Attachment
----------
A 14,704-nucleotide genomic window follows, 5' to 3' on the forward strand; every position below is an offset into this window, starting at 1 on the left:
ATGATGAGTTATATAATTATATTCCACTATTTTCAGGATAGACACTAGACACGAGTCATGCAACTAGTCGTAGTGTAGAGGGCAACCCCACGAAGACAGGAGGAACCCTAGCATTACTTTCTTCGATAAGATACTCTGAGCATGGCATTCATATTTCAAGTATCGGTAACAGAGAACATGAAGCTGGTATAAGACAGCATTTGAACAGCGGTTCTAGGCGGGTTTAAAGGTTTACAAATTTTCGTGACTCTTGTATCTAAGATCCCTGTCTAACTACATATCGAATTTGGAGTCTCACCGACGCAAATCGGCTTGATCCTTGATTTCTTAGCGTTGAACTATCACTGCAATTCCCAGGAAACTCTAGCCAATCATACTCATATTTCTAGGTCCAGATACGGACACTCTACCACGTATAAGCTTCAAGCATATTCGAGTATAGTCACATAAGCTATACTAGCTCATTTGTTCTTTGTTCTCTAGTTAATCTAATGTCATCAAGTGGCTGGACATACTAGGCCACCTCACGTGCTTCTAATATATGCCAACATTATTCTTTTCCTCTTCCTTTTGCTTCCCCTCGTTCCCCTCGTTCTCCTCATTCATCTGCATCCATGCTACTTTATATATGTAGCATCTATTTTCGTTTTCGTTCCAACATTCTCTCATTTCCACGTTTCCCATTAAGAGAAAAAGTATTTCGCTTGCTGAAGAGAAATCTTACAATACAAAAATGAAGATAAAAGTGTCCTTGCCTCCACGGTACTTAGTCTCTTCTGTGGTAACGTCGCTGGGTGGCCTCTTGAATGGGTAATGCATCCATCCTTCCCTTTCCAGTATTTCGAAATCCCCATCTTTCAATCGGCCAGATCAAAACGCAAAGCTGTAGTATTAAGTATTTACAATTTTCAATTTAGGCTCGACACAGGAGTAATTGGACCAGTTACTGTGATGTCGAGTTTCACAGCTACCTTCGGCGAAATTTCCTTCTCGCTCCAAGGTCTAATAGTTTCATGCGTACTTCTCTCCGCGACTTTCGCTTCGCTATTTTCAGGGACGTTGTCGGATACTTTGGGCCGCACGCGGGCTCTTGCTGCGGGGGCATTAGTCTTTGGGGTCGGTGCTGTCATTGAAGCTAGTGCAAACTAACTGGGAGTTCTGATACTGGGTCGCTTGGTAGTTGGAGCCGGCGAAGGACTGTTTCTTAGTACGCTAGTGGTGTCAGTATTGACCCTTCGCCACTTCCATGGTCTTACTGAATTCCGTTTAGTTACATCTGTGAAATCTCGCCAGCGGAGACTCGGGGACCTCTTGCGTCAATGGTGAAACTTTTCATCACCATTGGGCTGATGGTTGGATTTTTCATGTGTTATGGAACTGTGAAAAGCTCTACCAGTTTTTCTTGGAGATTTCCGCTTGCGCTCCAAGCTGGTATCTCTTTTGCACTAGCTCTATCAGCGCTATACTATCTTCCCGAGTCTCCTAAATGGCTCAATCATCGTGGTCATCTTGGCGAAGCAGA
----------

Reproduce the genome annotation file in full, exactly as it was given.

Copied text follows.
A 14,704-nucleotide genomic window follows, 5' to 3' on the forward strand; every position below is an offset into this window, starting at 1 on the left:
ATGATGAGTTATATAATTATATTCCACTATTTTCAGGATAGACACTAGACACGAGTCATGCAACTAGTCGTAGTGTAGAGGGCAACCCCACGAAGACAGGAGGAACCCTAGCATTACTTTCTTCGATAAGATACTCTGAGCATGGCATTCATATTTCAAGTATCGGTAACAGAGAACATGAAGCTGGTATAAGACAGCATTTGAACAGCGGTTCTAGGCGGGTTTAAAGGTTTACAAATTTTCGTGACTCTTGTATCTAAGATCCCTGTCTAACTACATATCGAATTTGGAGTCTCACCGACGCAAATCGGCTTGATCCTTGATTTCTTAGCGTTGAACTATCACTGCAATTCCCAGGAAACTCTAGCCAATCATACTCATATTTCTAGGTCCAGATACGGACACTCTACCACGTATAAGCTTCAAGCATATTCGAGTATAGTCACATAAGCTATACTAGCTCATTTGTTCTTTGTTCTCTAGTTAATCTAATGTCATCAAGTGGCTGGACATACTAGGCCACCTCACGTGCTTCTAATATATGCCAACATTATTCTTTTCCTCTTCCTTTTGCTTCCCCTCGTTCCCCTCGTTCTCCTCATTCATCTGCATCCATGCTACTTTATATATGTAGCATCTATTTTCGTTTTCGTTCCAACATTCTCTCATTTCCACGTTTCCCATTAAGAGAAAAAGTATTTCGCTTGCTGAAGAGAAATCTTACAATACAAAAATGAAGATAAAAGTGTCCTTGCCTCCACGGTACTTAGTCTCTTCTGTGGTAACGTCGCTGGGTGGCCTCTTGAATGGGTAATGCATCCATCCTTCCCTTTCCAGTATTTCGAAATCCCCATCTTTCAATCGGCCAGATCAAAACGCAAAGCTGTAGTATTAAGTATTTACAATTTTCAATTTAGGCTCGACACAGGAGTAATTGGACCAGTTACTGTGATGTCGAGTTTCACAGCTACCTTCGGCGAAATTTCCTTCTCGCTCCAAGGTCTAATAGTTTCATGCGTACTTCTCTCCGCGACTTTCGCTTCGCTATTTTCAGGGACGTTGTCGGATACTTTGGGCCGCACGCGGGCTCTTGCTGCGGGGGCATTAGTCTTTGGGGTCGGTGCTGTCATTGAAGCTAGTGCAAACTAACTGGGAGTTCTGATACTGGGTCGCTTGGTAGTTGGAGCCGGCGAAGGACTGTTTCTTAGTACGCTAGTGGTGTCAGTATTGACCCTTCGCCACTTCCATGGTCTTACTGAATTCCGTTTAGTTACATCTGTGAAATCTCGCCAGCGGAGACTCGGGGACCTCTTGCGTCAATGGTGAAACTTTTCATCACCATTGGGCTGATGGTTGGATTTTTCATGTGTTATGGAACTGTGAAAAGCTCTACCAGTTTTTCTTGGAGATTTCCGCTTGCGCTCCAAGCTGGTATCTCTTTTGCACTAGCTCTATCAGCGCTATACTATCTTCCCGAGTCTCCTAAATGGCTCAATCATCGTGGTCATCTTGGCGAAGCAGA